Tyk API Gateway and API Management
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Putting Tyk Through its Paces

Putting Tyk Through its Paces

The Tyk Open Source API Gateway is performant and efficient, and we’re not shy to put numbers where our mouths are. We load test every release of Tyk both with canary build on Tyk Cloud, and pre-release with blitz.io rush tests, here are some of the results.

For those who just want the highlights

Tyk can easily proxy ~3,000 requests per second with sub-65ms latency, with a pretty flat performance curve.

Under load, doing full key validation, security checks, quota management, and analytics gathering, Tyk can handle ~2,000 requests per second with sub 85ms latency.

All of this on a 2-core, 2GB, $20 p/m commodity virtual server.

If you want to see all the pretty graphs, the full results and analysis continue below…

A vanilla test

The following results are based on two different tests. One is a fully-loaded test from 0 to 2,000 users in 2 minutes, the other is a minimal vanilla test from 0 to 3,000 users in 3 minutes. Our gateway was set up with an external Redis database, a gateway server and a target host. All three servers were 2-core, 2GB RAM servers from Digital Ocean, servers that cost about $20 a month to run.

So, lets start with a vanilla test – this is the kind of test that you will find elsewhere – and is what most providers will publish, this first test is Tyk 2.3 running an open API (no authentication), but only recording analytics data.

Basically, this test shows us how well Tyk proxies a request doing very little work

The Skinny

So here we can see, Tyk drops no requests, produces no errors and keeps a nice steady pace between ~20ms to ~65ms latency all the way up to ~3,000 requests per second.

At this point, Tyk is still recording a bunch of analytics data that is being stored in Redis.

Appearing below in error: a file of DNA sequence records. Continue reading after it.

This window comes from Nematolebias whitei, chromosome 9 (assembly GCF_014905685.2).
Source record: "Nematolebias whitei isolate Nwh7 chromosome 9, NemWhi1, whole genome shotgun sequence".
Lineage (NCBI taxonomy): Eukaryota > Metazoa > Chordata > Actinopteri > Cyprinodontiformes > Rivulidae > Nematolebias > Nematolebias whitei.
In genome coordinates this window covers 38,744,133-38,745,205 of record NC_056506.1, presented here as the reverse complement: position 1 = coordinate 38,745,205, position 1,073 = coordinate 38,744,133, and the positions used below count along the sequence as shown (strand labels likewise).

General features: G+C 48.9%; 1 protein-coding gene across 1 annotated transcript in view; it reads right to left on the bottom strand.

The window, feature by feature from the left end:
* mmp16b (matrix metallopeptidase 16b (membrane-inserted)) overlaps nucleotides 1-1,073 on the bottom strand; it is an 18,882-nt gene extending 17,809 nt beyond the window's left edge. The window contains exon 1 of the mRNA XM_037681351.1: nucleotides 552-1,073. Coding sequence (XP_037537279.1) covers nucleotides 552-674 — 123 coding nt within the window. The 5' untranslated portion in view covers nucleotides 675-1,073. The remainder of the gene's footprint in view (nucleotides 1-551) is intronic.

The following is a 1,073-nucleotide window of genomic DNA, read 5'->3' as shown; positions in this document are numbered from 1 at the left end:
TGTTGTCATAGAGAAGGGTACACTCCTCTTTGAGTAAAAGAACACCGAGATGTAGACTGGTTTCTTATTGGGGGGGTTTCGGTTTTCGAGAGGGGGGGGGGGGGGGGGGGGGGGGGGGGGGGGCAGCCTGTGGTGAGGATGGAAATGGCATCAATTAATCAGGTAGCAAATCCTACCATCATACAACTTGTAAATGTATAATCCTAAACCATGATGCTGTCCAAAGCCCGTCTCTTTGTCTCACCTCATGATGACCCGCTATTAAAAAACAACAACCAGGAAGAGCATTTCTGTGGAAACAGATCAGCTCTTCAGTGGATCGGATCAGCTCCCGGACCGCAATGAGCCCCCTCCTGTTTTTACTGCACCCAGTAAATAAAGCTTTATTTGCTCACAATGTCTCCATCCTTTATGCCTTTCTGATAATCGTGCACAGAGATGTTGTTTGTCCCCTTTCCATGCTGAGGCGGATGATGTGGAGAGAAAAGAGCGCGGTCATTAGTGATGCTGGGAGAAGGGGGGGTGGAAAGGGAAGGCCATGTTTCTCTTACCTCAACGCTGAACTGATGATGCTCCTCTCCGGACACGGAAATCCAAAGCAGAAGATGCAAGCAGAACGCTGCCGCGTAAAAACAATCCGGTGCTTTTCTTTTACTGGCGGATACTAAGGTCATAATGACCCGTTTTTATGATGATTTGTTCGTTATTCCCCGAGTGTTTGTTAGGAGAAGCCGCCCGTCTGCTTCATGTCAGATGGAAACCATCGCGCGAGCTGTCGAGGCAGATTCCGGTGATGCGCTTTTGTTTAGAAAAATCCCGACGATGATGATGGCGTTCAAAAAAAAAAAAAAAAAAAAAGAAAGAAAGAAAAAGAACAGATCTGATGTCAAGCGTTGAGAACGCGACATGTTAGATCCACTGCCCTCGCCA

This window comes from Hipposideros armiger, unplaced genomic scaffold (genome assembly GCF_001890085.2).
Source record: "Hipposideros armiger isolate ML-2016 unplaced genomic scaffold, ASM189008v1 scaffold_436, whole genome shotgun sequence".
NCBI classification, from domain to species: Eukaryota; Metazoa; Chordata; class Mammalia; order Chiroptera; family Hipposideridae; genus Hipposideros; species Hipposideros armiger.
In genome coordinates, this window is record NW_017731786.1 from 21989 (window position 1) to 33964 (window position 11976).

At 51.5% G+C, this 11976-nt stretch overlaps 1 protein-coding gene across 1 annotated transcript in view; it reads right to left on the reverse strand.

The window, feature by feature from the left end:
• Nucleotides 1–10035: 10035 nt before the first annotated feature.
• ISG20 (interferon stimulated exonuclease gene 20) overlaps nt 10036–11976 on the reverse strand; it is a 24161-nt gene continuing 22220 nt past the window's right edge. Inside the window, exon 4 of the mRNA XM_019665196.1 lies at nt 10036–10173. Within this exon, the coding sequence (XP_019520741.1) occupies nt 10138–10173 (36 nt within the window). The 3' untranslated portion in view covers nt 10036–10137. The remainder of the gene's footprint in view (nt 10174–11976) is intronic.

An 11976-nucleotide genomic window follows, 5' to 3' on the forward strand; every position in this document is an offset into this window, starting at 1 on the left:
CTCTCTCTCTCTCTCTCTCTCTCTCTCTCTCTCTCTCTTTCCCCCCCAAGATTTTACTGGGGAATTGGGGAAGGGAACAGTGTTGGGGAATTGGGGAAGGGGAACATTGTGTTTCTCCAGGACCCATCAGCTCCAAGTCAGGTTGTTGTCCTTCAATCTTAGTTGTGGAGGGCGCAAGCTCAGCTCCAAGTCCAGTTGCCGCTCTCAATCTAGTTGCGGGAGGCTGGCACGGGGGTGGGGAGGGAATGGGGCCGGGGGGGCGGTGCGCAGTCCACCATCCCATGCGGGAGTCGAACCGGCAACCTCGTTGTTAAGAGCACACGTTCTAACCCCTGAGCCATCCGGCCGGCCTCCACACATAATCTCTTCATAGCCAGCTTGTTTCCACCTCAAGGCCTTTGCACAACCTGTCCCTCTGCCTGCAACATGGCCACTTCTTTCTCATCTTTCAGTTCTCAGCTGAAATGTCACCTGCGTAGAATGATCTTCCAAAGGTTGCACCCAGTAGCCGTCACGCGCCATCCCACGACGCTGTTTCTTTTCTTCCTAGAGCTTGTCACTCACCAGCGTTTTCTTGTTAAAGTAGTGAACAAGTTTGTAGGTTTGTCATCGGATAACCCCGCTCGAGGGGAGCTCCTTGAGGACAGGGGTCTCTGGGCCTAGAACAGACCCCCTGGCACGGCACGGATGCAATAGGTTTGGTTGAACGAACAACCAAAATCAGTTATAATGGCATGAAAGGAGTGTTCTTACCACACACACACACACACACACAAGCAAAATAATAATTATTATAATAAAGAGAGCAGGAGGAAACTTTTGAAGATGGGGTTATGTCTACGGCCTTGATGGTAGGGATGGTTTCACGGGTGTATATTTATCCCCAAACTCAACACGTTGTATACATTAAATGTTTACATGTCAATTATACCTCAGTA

What does it mean?

Tyk is a pretty performant proxy – and it’s adding very little overhead to the requests, keeping performance steady and ensuring that requests get through without causing a fuss. But most importantly, even when Tyk is doing nothing it is still doing work, it’s recording analytics.

A real test

Now let’s look at a real test, with Tyk actually doing some of the activities you would expect from an API Gateway, under some decent load, with a representative number of client tokens. The activities we are evaluating here are on a closed API, and we want to see the Gateway:

Test analysis

Now that’s a different picture! Here we can see that Tyk is really working hard, in fact, in contrast to the vanilla test, we can see some strain..

Most importantly, we can see that Tyk is performing swimmingly (remember, this is a $20 server!), in this test we expect there to be resource limitations to be hit, and for the node to start tweaking out during higher load. Given these expectations, here we can see that:

This test had to do a lot more work, for each request, Tyk evaluated the inbound token for its access rights, checked its quota, checked its rate limit was still acceptable and then proxied the request. It then recorded the analytics of the request and response and stored that in the database. All of that with minimal latency on cheap commodity hardware.